Stephen stated that a simple thesis of deep learning is that the more data used to train neural networks, the smarter the AI becomes. Some of his other cogent data points were the following:
- New AI chips are being designed to efficiently process deep neural networks.
- Solid state memory needs to keep pace with processors to prevent bottlenecks. See bullet points below for UFS.
- Scalability becomes more critical as consumers adopt new services.
- Universal Flash Storage (UFS) is a high performance, scalable interface for storage at the edge of the network.
- UFS combines the key features of eMMC (embedded Multi-Media Controller) and SSDs (Solid State Drives).
- UFS Card brings benefits to a removable storage form factor.
The diverse needs of three popular IoT industry verticals were said to be as follows:
- Wearables (e.g. smart watches, fitness trackers, etc): Low power, Low density, Specialized form factors.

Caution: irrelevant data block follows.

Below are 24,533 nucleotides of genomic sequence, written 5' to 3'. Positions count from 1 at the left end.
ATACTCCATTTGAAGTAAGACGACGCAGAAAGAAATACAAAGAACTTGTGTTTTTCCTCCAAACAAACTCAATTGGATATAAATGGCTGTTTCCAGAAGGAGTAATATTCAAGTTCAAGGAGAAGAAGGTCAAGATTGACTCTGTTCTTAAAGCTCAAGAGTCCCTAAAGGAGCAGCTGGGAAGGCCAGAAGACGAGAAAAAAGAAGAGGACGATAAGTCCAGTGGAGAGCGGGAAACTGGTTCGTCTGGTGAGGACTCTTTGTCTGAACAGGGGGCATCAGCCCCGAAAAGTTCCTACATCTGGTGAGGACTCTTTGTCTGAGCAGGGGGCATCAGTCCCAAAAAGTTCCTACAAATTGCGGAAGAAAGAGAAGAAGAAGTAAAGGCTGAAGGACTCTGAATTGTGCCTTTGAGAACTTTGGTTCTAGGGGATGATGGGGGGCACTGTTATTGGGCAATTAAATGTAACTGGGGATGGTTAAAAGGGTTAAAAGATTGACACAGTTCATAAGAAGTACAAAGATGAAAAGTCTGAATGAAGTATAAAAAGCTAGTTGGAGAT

- Smart Home (AKA Connected Home): Low cost, Low to mid density, Low to high bandwidth –depending on the device to be analyzed and/or controlled, 2-5 years longevity.
- Automotive (more than just autonomous vehicles): High bandwidth, High density, Very high reliability, 7-10 years longevity.
- Artificial Intelligence (AI) is enabling more innovative real-time services to be delivered to consumers.
- AI in the Cloud simplifies edge devices, encourages their adoption with low cost of entry.
- Autonomous vehicles, cannot be Cloud dependent, will become AI servers on wheels.
- JEDEC has enabled tremendous advances in memory while expediting quick adoption and provides a firm foundation for memory-related ecosystems.